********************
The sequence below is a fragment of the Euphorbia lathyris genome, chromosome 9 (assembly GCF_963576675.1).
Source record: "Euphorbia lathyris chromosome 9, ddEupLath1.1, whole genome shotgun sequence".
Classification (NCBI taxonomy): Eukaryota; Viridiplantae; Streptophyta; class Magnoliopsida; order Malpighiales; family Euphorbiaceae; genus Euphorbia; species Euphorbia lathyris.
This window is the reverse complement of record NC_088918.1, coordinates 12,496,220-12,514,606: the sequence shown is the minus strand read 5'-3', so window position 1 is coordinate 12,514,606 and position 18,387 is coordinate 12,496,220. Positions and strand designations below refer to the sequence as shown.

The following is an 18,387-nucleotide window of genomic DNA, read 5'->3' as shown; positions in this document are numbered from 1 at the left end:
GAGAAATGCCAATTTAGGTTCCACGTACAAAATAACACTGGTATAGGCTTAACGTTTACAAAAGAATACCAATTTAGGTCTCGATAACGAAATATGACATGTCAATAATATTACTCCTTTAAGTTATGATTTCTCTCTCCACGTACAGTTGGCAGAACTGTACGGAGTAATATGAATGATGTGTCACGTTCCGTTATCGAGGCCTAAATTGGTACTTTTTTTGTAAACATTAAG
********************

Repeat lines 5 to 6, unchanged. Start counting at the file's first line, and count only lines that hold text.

The following is an 18,387-nucleotide window of genomic DNA, read 5'->3' as shown; positions in this document are numbered from 1 at the left end:
GAGAAATGCCAATTTAGGTTCCACGTACAAAATAACACTGGTATAGGCTTAACGTTTACAAAAGAATACCAATTTAGGTCTCGATAACGAAATATGACATGTCAATAATATTACTCCTTTAAGTTATGATTTCTCTCTCCACGTACAGTTGGCAGAACTGTACGGAGTAATATGAATGATGTGTCACGTTCCGTTATCGAGGCCTAAATTGGTACTTTTTTTGTAAACATTAAG